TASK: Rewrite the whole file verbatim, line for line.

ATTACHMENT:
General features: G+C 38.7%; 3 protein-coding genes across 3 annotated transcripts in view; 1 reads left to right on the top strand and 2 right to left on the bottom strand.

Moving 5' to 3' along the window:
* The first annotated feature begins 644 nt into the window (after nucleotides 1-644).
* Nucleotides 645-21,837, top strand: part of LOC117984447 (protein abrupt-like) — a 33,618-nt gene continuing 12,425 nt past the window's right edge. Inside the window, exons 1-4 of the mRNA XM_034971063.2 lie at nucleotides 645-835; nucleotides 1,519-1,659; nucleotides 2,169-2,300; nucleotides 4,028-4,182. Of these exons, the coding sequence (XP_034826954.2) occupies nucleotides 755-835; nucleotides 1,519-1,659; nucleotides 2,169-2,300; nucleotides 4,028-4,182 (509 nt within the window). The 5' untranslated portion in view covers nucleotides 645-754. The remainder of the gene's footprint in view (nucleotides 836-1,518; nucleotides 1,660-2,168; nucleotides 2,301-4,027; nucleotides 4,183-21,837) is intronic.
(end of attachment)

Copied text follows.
General features: G+C 38.7%; 3 protein-coding genes across 3 annotated transcripts in view; 1 reads left to right on the top strand and 2 right to left on the bottom strand.

Moving 5' to 3' along the window:
* The first annotated feature begins 644 nt into the window (after nucleotides 1-644).
* Nucleotides 645-21,837, top strand: part of LOC117984447 (protein abrupt-like) — a 33,618-nt gene continuing 12,425 nt past the window's right edge. Inside the window, exons 1-4 of the mRNA XM_034971063.2 lie at nucleotides 645-835; nucleotides 1,519-1,659; nucleotides 2,169-2,300; nucleotides 4,028-4,182. Of these exons, the coding sequence (XP_034826954.2) occupies nucleotides 755-835; nucleotides 1,519-1,659; nucleotides 2,169-2,300; nucleotides 4,028-4,182 (509 nt within the window). The 5' untranslated portion in view covers nucleotides 645-754. The remainder of the gene's footprint in view (nucleotides 836-1,518; nucleotides 1,660-2,168; nucleotides 2,301-4,027; nucleotides 4,183-21,837) is intronic.